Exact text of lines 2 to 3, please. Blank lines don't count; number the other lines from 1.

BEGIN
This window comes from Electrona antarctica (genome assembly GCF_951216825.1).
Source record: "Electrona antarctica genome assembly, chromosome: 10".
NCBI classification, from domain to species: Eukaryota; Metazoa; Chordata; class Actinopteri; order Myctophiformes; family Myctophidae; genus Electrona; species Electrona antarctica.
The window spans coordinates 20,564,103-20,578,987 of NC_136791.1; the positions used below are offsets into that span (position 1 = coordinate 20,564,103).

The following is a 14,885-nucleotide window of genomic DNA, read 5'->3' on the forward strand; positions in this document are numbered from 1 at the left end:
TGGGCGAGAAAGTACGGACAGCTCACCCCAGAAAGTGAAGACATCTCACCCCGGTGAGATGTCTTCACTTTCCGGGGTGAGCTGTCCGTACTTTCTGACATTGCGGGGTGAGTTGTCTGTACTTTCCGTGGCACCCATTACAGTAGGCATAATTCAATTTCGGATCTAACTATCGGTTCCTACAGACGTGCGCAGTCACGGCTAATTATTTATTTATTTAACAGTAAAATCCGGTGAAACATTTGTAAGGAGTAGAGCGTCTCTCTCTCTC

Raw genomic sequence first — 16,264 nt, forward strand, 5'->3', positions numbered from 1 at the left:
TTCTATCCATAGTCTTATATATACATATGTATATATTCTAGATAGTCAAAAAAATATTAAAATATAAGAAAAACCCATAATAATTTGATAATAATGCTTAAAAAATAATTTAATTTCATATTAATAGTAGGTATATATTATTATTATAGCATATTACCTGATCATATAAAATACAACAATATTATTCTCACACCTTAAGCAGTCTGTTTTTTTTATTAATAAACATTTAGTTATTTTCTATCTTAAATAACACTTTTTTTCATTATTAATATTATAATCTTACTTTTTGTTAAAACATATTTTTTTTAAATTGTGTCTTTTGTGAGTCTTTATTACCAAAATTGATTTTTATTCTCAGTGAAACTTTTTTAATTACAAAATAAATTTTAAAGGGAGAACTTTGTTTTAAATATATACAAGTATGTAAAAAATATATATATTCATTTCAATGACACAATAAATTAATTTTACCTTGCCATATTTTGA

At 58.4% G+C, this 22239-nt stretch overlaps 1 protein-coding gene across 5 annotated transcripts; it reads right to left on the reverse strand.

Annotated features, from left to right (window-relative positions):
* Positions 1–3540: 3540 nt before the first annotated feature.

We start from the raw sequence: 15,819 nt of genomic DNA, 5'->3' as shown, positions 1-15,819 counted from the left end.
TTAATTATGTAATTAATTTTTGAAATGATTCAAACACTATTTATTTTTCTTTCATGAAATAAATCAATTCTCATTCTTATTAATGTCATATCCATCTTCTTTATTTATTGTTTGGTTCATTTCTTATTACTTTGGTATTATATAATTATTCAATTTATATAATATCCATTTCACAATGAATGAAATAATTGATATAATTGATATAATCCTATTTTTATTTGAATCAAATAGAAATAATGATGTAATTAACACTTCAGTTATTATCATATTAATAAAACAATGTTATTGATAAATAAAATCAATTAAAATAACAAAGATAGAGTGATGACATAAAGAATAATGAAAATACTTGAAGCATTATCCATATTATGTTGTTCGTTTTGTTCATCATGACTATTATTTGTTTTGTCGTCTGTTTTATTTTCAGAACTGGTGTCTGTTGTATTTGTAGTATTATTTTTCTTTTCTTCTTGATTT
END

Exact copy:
Source record: "Electrona antarctica genome assembly, chromosome: 10".
NCBI classification, from domain to species: Eukaryota; Metazoa; Chordata; class Actinopteri; order Myctophiformes; family Myctophidae; genus Electrona; species Electrona antarctica.